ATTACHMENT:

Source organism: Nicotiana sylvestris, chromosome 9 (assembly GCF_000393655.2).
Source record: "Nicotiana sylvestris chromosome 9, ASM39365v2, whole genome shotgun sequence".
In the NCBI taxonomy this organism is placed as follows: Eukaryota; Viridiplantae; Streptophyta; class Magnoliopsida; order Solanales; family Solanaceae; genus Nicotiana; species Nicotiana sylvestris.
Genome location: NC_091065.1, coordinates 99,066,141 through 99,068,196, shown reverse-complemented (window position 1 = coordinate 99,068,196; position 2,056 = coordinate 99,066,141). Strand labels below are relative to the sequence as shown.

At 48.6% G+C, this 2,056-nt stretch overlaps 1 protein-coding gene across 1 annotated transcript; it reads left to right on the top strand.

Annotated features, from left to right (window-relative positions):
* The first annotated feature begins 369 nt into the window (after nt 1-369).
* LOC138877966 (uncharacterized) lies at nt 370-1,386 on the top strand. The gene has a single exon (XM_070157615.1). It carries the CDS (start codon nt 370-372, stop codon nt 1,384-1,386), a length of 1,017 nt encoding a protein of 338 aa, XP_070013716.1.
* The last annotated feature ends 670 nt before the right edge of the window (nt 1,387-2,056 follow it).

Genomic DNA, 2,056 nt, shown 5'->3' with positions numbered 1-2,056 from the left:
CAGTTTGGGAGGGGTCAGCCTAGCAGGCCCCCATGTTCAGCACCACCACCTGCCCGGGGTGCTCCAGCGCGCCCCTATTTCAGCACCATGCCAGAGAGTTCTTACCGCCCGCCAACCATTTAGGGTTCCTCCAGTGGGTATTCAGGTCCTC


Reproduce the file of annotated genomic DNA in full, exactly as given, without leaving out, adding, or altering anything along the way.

Source organism: Nicotiana sylvestris, chromosome 9 (assembly GCF_000393655.2).
Source record: "Nicotiana sylvestris chromosome 9, ASM39365v2, whole genome shotgun sequence".
In the NCBI taxonomy this organism is placed as follows: Eukaryota; Viridiplantae; Streptophyta; class Magnoliopsida; order Solanales; family Solanaceae; genus Nicotiana; species Nicotiana sylvestris.
Genome location: NC_091065.1, coordinates 99,066,141 through 99,068,196, shown reverse-complemented (window position 1 = coordinate 99,068,196; position 2,056 = coordinate 99,066,141). Strand labels below are relative to the sequence as shown.

At 48.6% G+C, this 2,056-nt stretch overlaps 1 protein-coding gene across 1 annotated transcript; it reads left to right on the top strand.

Annotated features, from left to right (window-relative positions):
* The first annotated feature begins 369 nt into the window (after nt 1-369).
* LOC138877966 (uncharacterized) lies at nt 370-1,386 on the top strand. The gene has a single exon (XM_070157615.1). It carries the CDS (start codon nt 370-372, stop codon nt 1,384-1,386), a length of 1,017 nt encoding a protein of 338 aa, XP_070013716.1.
* The last annotated feature ends 670 nt before the right edge of the window (nt 1,387-2,056 follow it).

Genomic DNA, 2,056 nt, shown 5'->3' with positions numbered 1-2,056 from the left:
CAGTTTGGGAGGGGTCAGCCTAGCAGGCCCCCATGTTCAGCACCACCACCTGCCCGGGGTGCTCCAGCGCGCCCCTATTTCAGCACCATGCCAGAGAGTTCTTACCGCCCGCCAACCATTTAGGGTTCCTCCAGTGGGTATTCAGGTCCTC